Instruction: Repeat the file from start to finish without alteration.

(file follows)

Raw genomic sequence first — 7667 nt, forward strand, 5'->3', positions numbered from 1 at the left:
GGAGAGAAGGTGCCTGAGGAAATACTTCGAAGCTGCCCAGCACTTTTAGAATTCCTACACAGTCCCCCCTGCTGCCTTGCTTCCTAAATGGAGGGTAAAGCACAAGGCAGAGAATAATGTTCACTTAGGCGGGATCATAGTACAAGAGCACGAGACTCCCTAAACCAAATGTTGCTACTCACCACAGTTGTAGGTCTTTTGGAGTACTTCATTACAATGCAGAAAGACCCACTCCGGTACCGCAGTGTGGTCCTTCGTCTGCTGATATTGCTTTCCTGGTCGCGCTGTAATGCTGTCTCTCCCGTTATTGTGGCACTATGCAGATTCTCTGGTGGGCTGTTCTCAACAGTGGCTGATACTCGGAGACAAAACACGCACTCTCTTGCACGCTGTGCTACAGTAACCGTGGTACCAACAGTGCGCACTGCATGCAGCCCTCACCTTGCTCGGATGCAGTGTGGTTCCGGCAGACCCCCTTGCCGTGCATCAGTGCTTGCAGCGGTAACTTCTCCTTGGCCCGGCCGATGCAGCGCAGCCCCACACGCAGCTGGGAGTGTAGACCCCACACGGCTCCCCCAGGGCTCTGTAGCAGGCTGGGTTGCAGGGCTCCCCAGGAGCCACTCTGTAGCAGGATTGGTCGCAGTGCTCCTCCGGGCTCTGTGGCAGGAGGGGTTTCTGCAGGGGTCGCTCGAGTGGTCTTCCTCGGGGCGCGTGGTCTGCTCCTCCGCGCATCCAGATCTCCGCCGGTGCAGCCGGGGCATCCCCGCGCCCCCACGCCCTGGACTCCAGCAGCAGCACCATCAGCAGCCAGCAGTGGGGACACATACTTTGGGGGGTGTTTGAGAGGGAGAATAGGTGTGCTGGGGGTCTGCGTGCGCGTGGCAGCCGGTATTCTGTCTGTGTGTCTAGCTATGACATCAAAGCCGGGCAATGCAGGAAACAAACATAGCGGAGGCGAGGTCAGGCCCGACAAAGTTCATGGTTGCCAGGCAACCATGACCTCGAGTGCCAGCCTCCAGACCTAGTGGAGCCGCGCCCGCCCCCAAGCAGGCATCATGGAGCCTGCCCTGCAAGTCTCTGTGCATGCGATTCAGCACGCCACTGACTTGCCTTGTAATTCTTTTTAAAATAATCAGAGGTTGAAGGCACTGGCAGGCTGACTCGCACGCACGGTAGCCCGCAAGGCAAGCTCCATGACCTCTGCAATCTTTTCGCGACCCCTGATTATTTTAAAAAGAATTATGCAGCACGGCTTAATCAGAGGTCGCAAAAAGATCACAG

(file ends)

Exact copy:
Raw genomic sequence first — 7667 nt, forward strand, 5'->3', positions numbered from 1 at the left:
GGAGAGAAGGTGCCTGAGGAAATACTTCGAAGCTGCCCAGCACTTTTAGAATTCCTACACAGTCCCCCCTGCTGCCTTGCTTCCTAAATGGAGGGTAAAGCACAAGGCAGAGAATAATGTTCACTTAGGCGGGATCATAGTACAAGAGCACGAGACTCCCTAAACCAAATGTTGCTACTCACCACAGTTGTAGGTCTTTTGGAGTACTTCATTACAATGCAGAAAGACCCACTCCGGTACCGCAGTGTGGTCCTTCGTCTGCTGATATTGCTTTCCTGGTCGCGCTGTAATGCTGTCTCTCCCGTTATTGTGGCACTATGCAGATTCTCTGGTGGGCTGTTCTCAACAGTGGCTGATACTCGGAGACAAAACACGCACTCTCTTGCACGCTGTGCTACAGTAACCGTGGTACCAACAGTGCGCACTGCATGCAGCCCTCACCTTGCTCGGATGCAGTGTGGTTCCGGCAGACCCCCTTGCCGTGCATCAGTGCTTGCAGCGGTAACTTCTCCTTGGCCCGGCCGATGCAGCGCAGCCCCACACGCAGCTGGGAGTGTAGACCCCACACGGCTCCCCCAGGGCTCTGTAGCAGGCTGGGTTGCAGGGCTCCCCAGGAGCCACTCTGTAGCAGGATTGGTCGCAGTGCTCCTCCGGGCTCTGTGGCAGGAGGGGTTTCTGCAGGGGTCGCTCGAGTGGTCTTCCTCGGGGCGCGTGGTCTGCTCCTCCGCGCATCCAGATCTCCGCCGGTGCAGCCGGGGCATCCCCGCGCCCCCACGCCCTGGACTCCAGCAGCAGCACCATCAGCAGCCAGCAGTGGGGACACATACTTTGGGGGGTGTTTGAGAGGGAGAATAGGTGTGCTGGGGGTCTGCGTGCGCGTGGCAGCCGGTATTCTGTCTGTGTGTCTAGCTATGACATCAAAGCCGGGCAATGCAGGAAACAAACATAGCGGAGGCGAGGTCAGGCCCGACAAAGTTCATGGTTGCCAGGCAACCATGACCTCGAGTGCCAGCCTCCAGACCTAGTGGAGCCGCGCCCGCCCCCAAGCAGGCATCATGGAGCCTGCCCTGCAAGTCTCTGTGCATGCGATTCAGCACGCCACTGACTTGCCTTGTAATTCTTTTTAAAATAATCAGAGGTTGAAGGCACTGGCAGGCTGACTCGCACGCACGGTAGCCCGCAAGGCAAGCTCCATGACCTCTGCAATCTTTTCGCGACCCCTGATTATTTTAAAAAGAATTATGCAGCACGGCTTAATCAGAGGTCGCAAAAAGATCACAG